John’s approach is to keep doing what he is doing to make the business grow.* He believes that “opportunities will arise along the way which will boost the business”.
Hands up who is surprised when, in 5 year’s time, John is turning over £32,000, and most of that is from a couple of clients who are personal friends. John’s expansion plans are on hold.
Did John achieve his dream, his goal? No. Why not? Probably because he chose a goal without considering the process, the effort, the struggle that would be needed to set his sights that high.
Every dream has a cost. That cost includes the time and effort, the loss of focus elsewhere, the reduction of short-term-gain in favour of long term benefit. Likely there will be disappointment, fatigue, despondency, even despair in yourself, and possibly those close to you. Is it worth this struggle, or is it likely to damage other things you value more; your family, friends, principles, standards, enjoyment?
If you have considered all this and it is worth it, then go for it! Or, as I read on Facebook last year: ‘Don’t downgrade your dream to match your reality, upgrade your faith to match your destiny’!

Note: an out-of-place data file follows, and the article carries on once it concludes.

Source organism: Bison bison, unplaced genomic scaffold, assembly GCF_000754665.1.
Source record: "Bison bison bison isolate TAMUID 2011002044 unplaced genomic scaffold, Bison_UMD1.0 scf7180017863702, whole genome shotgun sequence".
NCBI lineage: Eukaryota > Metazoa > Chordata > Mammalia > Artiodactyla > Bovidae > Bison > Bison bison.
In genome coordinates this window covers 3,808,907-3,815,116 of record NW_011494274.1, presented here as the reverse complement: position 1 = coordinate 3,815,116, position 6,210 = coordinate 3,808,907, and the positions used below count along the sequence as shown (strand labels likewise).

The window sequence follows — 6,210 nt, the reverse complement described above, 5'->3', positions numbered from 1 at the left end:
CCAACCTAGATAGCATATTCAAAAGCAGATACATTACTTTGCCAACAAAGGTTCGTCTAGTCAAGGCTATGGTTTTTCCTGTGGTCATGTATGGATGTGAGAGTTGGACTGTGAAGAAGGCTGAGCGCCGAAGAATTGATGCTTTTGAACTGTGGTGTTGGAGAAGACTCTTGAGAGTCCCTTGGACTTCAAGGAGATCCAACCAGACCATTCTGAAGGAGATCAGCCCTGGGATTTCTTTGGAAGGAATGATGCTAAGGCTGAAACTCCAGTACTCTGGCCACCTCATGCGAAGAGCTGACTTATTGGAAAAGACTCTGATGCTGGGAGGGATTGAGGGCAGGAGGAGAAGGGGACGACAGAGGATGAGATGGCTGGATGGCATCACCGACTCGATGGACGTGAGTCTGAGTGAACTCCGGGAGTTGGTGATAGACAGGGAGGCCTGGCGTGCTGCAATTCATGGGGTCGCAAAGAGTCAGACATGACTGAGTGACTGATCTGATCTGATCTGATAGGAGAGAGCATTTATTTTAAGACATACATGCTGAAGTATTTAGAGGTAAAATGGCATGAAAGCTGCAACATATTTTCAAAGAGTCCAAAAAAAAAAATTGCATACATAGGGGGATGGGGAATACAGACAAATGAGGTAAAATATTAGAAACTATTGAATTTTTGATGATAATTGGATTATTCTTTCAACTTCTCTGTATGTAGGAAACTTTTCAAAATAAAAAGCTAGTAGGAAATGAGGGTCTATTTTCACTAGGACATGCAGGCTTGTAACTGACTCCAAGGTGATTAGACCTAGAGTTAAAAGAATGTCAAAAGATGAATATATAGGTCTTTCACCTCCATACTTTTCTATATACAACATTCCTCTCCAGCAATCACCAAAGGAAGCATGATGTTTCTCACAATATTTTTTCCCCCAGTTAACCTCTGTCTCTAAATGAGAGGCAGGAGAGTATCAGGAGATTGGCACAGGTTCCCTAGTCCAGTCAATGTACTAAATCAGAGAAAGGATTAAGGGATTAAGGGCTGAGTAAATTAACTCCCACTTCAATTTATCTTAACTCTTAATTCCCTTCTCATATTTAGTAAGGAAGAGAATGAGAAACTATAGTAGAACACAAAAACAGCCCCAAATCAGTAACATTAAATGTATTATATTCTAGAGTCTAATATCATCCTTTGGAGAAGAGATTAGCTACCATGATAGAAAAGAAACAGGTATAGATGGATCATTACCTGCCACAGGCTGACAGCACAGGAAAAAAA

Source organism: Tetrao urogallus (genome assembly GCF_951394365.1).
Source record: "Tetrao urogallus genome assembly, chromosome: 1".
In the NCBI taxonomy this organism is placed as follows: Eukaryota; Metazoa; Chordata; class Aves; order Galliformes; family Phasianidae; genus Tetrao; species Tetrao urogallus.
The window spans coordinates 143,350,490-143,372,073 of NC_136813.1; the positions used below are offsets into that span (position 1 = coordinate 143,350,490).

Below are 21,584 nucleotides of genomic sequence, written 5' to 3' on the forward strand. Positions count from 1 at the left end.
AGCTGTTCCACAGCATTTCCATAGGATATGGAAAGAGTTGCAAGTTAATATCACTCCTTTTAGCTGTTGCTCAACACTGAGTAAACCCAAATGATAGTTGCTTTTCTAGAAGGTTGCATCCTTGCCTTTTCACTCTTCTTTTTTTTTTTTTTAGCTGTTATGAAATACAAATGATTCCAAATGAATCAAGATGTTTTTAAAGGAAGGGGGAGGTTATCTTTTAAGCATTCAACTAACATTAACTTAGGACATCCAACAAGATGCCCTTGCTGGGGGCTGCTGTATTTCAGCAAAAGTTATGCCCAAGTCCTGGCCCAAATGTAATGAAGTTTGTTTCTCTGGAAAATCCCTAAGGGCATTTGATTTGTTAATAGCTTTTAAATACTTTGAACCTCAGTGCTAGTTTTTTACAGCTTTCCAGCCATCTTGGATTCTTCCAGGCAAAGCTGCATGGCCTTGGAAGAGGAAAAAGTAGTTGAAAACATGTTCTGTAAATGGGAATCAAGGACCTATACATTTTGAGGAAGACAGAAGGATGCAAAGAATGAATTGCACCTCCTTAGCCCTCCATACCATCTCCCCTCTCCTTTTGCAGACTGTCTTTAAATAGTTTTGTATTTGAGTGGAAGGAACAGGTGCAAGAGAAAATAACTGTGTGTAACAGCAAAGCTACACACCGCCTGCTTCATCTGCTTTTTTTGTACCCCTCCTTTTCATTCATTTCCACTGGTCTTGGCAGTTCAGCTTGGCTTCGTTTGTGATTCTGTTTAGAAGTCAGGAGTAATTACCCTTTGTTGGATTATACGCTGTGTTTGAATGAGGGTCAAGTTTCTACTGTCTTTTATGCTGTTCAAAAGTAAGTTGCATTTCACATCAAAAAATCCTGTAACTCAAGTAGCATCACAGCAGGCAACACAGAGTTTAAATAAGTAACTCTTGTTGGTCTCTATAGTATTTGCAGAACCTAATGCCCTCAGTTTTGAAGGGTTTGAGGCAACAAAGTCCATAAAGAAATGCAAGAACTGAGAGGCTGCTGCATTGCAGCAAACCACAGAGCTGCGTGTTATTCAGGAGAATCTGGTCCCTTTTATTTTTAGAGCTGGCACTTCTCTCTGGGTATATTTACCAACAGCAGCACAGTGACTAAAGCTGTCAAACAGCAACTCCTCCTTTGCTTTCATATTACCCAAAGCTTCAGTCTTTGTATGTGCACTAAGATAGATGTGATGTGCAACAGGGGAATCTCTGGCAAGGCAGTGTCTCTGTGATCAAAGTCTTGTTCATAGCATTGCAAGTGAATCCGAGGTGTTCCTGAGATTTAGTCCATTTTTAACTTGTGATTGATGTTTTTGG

However, if the process, the struggle, the ‘pain’ proves too high a cost; lower your sites. You can still win, and enjoy the journey.
* Albert Einstein’s definition of insanity: doing the same thing over and over again and expecting different results”.
To me there are three possible answers to this.
(The ‘not quite hilarious’ answer is number 3.)
At the end I will challenge you to find a fourth!
3 possible answers:
1/ When I was part of the ‘corporate world’; field-selling and directing sales for larger companies; the glib answer to this was ‘None’, that’s the Marketer’s job’. This old chestnut was coined by territorial salesmen who neither understood nor respected the valuable work done by the marketers (or ‘marketeers’ as some like to call themselves). The reply was at best, mildly amusing, but, to me, it simply emphasized the big divide between the sales and marketing departments.